Curiously cool summers in US Midwest linked to crop irrigation

Wheat being harvested in Culver, Kansas

Arin Yoon/Bloomberg via Getty Images

Large parts of the US Midwest have seen average temperatures cool slightly since the 1950s, due in part to farmers growing more crops and pumping more water for irrigation. But climate change may eventually overwhelm this “warming hole”, with implications for crop yields in one of the world’s major breadbaskets.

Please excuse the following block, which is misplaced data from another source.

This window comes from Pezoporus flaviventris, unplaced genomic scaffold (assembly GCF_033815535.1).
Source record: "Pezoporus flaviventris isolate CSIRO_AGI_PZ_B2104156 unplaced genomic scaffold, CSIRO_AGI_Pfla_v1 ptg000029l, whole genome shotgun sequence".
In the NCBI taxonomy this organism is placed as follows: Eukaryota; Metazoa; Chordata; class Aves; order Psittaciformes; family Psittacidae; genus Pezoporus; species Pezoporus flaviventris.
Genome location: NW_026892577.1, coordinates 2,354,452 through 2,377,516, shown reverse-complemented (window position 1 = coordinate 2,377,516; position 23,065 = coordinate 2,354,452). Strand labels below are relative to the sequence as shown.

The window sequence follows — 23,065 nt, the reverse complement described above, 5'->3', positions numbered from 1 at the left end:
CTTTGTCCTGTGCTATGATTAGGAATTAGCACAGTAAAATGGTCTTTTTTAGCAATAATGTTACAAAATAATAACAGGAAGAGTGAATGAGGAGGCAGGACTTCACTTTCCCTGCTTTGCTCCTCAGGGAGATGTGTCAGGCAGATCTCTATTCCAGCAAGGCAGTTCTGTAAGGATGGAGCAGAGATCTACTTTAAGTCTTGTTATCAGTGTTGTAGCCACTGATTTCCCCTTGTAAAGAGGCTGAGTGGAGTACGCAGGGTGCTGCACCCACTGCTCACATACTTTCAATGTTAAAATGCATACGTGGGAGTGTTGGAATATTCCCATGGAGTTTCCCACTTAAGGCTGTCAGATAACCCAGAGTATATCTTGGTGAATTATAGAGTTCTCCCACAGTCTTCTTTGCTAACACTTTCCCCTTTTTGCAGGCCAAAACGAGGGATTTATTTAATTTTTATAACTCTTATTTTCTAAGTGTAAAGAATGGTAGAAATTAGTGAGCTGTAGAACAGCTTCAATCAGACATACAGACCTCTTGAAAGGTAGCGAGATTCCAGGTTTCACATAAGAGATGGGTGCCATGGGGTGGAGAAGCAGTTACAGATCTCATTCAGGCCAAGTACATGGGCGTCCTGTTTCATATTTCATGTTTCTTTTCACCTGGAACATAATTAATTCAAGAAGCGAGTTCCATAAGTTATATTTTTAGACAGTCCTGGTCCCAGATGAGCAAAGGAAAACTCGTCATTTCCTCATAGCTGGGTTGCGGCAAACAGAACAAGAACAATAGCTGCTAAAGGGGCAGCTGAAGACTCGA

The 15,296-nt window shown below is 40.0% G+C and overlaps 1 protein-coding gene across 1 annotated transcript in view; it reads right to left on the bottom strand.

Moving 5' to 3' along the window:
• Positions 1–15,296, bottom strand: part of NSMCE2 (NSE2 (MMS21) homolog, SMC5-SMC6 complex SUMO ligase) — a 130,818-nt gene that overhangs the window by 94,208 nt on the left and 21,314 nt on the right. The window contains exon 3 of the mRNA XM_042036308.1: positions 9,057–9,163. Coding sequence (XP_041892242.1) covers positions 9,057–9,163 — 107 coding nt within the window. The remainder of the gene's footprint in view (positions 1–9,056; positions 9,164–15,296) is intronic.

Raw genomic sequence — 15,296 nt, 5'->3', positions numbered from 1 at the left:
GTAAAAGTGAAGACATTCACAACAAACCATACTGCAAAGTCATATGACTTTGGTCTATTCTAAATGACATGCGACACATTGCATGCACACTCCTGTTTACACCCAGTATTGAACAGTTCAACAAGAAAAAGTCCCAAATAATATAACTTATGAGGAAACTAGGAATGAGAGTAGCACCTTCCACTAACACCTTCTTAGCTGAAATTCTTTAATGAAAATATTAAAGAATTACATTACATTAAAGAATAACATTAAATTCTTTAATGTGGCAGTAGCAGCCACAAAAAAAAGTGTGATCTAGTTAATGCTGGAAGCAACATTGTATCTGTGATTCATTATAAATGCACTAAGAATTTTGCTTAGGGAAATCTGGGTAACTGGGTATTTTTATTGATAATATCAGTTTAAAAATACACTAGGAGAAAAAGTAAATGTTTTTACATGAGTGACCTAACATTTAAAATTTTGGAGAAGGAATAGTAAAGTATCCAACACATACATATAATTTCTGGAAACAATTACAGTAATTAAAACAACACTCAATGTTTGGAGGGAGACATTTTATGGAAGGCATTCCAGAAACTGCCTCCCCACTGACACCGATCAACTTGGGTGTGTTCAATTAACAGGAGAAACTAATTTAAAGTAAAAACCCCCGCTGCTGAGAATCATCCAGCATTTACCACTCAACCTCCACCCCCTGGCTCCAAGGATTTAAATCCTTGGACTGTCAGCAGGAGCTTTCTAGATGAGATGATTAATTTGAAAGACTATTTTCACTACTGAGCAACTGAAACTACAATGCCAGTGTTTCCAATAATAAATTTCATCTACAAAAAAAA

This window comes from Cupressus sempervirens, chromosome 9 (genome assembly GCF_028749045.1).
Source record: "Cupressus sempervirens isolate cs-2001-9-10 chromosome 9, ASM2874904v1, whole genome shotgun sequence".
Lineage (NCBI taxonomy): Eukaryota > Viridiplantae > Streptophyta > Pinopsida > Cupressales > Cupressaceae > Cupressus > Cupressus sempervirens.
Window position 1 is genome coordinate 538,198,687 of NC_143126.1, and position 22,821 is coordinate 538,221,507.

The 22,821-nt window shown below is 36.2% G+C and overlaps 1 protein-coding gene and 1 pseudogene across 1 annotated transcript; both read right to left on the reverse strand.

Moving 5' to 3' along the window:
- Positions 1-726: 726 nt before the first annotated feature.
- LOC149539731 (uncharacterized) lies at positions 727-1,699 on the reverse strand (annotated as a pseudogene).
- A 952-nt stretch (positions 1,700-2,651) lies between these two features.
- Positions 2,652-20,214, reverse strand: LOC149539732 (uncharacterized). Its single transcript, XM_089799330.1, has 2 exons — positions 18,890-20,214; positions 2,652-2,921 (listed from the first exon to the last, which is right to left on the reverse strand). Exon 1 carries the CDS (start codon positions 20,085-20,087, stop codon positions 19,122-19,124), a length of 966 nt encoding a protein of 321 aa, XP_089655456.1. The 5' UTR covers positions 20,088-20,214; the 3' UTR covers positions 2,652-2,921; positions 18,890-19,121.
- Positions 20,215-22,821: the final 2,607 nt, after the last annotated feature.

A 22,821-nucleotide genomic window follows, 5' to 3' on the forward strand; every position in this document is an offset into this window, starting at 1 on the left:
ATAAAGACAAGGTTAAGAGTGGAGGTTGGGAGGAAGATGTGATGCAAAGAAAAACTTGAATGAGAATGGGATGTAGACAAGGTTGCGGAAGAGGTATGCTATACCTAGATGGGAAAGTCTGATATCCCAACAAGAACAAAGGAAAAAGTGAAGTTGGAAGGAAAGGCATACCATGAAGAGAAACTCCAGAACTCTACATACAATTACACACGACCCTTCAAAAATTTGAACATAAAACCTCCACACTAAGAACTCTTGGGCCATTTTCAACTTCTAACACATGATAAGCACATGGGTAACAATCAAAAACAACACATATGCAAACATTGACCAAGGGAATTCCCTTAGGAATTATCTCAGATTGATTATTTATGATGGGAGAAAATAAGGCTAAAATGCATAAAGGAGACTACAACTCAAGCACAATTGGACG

For decades, climate researchers have puzzled over anomalously cool temperatures seen in the US Midwest and Southeast since the late 1950s. Average temperatures in the region saw a small decline, even as global …


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